IRB and (social) information research

Having returned from CHI and the CHI2010 microblog research workshop, I’m jazzed–new problems to tackle, studies to run.  In other words, the conference did just what it should; it gave me ideas for new research projects.

One of these projects is time-sensitive (I can’t go into detail because doing so will bias the results.  More on that later.)  As they put it on the Twitter search page, it’s what’s happening right now.  More seriously, the questions need to run within a few days of CHI’s end.  But the study will involve asking real people a few questions.  For a researcher at a university, this means that I must get human subjects approval from my local institutional review board (IRB).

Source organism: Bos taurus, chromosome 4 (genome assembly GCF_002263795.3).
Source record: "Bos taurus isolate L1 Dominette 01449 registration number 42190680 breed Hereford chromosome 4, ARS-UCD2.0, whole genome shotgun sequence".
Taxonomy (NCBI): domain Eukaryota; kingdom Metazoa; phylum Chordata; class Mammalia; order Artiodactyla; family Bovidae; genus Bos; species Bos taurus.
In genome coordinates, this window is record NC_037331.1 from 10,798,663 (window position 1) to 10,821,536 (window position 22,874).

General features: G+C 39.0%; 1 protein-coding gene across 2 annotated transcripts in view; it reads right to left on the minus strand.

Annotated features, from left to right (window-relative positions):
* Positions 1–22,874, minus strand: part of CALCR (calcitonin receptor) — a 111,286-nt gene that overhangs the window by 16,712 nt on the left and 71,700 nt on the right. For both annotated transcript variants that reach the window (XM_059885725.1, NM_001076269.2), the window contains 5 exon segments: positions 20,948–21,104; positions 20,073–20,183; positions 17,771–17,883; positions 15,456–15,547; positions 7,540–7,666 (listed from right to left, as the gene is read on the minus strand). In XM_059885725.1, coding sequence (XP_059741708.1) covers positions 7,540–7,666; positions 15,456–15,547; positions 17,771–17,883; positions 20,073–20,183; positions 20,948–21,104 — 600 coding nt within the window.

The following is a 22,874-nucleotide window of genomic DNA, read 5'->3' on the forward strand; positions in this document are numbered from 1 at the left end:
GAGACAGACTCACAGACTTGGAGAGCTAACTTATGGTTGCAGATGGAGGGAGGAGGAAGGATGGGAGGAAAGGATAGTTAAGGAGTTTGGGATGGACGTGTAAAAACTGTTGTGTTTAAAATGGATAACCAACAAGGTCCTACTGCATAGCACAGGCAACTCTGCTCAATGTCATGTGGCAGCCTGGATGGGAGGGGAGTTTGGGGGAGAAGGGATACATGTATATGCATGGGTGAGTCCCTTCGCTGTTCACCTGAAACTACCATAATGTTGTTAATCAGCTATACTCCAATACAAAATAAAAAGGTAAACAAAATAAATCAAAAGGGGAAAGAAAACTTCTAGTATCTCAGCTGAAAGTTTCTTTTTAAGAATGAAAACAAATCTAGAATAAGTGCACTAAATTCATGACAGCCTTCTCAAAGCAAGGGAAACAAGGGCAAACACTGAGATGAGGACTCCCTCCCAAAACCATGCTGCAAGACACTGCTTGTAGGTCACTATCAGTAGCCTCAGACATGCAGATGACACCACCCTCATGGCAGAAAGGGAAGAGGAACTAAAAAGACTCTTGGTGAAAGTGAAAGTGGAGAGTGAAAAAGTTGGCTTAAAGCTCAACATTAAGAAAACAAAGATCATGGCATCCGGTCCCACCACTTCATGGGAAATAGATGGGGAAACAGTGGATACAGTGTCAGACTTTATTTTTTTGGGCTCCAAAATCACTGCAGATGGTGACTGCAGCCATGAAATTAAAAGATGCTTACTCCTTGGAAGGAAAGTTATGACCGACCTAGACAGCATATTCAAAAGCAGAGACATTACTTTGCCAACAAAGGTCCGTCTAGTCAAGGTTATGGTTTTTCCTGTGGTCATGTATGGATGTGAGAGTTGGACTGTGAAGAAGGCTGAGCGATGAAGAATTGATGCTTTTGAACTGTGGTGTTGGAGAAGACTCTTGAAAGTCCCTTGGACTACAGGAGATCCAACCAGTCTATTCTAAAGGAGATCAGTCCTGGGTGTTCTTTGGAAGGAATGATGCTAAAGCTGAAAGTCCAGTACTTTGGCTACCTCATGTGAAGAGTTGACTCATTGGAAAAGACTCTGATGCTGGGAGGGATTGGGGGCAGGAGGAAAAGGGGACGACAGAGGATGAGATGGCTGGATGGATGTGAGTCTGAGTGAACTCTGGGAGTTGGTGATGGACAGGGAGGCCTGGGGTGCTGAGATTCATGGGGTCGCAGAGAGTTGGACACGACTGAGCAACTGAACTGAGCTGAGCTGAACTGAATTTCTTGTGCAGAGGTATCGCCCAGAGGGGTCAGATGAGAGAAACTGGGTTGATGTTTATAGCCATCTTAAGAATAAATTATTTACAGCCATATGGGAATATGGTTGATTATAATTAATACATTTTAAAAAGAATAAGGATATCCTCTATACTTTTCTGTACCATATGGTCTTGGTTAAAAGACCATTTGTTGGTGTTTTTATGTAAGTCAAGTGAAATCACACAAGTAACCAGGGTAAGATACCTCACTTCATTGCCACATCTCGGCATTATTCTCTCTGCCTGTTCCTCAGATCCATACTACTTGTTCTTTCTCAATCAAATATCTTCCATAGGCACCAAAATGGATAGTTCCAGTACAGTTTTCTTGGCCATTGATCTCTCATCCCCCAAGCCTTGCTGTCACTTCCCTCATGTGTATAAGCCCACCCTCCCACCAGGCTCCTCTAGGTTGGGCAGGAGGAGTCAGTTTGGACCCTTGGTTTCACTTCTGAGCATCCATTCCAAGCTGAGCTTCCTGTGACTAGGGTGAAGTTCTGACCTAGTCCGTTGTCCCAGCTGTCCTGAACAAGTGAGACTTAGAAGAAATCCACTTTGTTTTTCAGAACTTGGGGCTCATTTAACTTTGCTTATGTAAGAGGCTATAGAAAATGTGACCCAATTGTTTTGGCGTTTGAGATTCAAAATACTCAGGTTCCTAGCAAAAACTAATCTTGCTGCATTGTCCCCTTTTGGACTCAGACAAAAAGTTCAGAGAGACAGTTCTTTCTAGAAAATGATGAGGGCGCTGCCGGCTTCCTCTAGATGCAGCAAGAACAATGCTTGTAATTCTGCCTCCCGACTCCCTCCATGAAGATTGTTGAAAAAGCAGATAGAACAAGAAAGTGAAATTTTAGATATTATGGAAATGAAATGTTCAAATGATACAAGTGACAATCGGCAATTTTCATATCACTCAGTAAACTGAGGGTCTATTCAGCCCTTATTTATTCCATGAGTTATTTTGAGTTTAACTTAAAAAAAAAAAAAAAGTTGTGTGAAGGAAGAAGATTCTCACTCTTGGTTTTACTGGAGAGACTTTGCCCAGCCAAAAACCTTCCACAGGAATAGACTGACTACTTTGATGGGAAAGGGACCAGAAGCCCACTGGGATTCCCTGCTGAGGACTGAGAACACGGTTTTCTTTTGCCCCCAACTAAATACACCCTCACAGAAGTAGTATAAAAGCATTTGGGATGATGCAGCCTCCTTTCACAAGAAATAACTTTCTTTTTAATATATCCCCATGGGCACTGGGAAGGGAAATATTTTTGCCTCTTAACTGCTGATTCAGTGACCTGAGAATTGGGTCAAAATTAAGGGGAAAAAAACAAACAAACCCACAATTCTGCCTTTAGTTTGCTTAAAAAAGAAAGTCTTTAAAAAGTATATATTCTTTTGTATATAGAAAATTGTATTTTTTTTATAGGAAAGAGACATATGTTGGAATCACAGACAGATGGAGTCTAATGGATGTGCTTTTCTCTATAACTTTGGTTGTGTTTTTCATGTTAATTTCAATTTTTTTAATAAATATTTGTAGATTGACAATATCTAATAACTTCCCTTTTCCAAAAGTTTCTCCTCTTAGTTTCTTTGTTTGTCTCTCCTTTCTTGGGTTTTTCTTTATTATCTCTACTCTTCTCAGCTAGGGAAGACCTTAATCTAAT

It’s easy to kvetch about IRB’s.  See the Chronicle of Higher Ed’s piece, Do IRB’s Go Overboard? In fact, I’ve found the IRB officers at my institution to be extremely helpful, so I’m not going to kvetch (thinking of strategic ways of posing IRB applications recently led me to the very interesting IRB Review Blog that offers nuanced, substantive reflections on the subject).

As anyone who has sat through a university’s research ethics training knows, IRB’s were created in the wake of several odious and damaging studies.  This motivation is clear and impeccable.

But for those of us working in research related to information use, especially in domains such as IR, HCI, and social informatics broadly construed, the risk of damage or exploitation of subjects is often (though not always; privacy issues can be problematic) minimal.